Fitch Ratings has cut China’s local currency debt rating after warning that recovery in the world’s second largest economy is being threatened by a build-up in credit.
The Chinese long-term local currency issuer default rating has been downgraded from AA- to A+, with the agency highlighting the growing risks to the country’s financial stability. Its foreign currency debt rating was maintained at A+.
China is second only to Qatar in terms of credit growth, with credit expanding significantly faster than GDP since 2009. The stock of bank credit to the Chinese private sector was worth 135.7 per cent of GDP at end of last year, which is the third highest of any emerging market rated by Fitch.
The agency adds: “Fitch believes total credit in the economy including various forms of ‘shadow banking’ activity may have reached 198 per cent of GDP at end-2012, up from 125 per cent at end-2008.
“Only 55 per cent of new social financing took the form of bank lending in the 12 months to February 2013, down from 76 per cent in 2009. The proliferation of other forms of credit beyond bank lending is a source of growing risk from a financial stability perspective.”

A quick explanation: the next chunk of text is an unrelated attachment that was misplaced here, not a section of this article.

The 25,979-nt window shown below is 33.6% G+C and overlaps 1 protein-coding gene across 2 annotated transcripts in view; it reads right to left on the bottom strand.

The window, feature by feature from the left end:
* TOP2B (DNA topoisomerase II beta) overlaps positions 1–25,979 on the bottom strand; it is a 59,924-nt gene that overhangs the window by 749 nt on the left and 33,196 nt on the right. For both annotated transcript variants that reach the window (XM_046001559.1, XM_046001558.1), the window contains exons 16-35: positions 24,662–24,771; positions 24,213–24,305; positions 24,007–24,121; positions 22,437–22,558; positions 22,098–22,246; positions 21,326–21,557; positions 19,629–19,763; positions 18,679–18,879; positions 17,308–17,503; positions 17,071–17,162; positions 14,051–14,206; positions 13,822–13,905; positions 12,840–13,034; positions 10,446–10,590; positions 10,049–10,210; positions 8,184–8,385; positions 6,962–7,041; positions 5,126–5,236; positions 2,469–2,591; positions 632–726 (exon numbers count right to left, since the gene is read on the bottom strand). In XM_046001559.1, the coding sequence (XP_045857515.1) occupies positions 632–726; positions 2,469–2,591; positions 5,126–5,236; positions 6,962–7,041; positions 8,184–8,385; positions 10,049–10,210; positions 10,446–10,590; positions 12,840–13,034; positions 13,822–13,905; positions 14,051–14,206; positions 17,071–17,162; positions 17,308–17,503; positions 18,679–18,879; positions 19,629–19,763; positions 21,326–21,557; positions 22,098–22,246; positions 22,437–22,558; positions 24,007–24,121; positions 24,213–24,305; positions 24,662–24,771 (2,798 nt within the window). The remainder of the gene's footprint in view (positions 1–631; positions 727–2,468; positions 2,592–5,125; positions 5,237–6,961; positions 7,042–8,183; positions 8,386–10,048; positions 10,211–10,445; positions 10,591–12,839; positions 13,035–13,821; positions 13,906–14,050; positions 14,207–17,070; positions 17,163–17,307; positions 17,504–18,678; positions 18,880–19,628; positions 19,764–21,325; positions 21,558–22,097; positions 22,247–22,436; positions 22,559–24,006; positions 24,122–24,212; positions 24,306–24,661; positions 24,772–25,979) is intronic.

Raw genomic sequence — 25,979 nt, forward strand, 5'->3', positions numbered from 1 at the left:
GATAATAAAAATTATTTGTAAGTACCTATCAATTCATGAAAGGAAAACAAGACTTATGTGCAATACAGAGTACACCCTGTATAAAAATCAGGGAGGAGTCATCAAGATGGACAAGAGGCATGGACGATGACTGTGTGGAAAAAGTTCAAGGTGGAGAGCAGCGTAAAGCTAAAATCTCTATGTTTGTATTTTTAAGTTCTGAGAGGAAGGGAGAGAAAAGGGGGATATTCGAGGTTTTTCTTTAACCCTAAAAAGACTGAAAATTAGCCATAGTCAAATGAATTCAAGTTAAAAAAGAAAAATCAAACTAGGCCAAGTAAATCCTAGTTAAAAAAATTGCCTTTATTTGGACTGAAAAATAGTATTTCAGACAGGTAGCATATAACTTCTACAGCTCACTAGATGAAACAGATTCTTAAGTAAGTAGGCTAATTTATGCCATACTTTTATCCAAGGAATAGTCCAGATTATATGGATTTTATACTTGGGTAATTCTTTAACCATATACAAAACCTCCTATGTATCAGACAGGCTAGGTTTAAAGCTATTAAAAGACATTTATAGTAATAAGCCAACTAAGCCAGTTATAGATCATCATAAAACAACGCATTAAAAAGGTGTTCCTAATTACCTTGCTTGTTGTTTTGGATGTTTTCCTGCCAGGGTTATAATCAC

The risks linked to local government debt were also highlighted in the downgrade.
Fitch also warns that the indebtedness of China’s local governments appears to have increased again in 2012 and estimates it to have reached Rmb12.85trn by the end of the year – equivalent to 25.1 per cent of GDP.
Furthermore, the agency says Chinese local governments are likely to face “significant additional contingent liabilities” from the debts of corporate entities linked to them.
“The classification of lending between corporate and [local government] sectors has been opaque,” Fitch says. “Lack of transparency over the indebtedness of [local governments] is a shortcoming for China relative to peers.”
Fitch’s move is the first time since 1999 that China’s sovereign credit rating has been downgraded by a major international agency.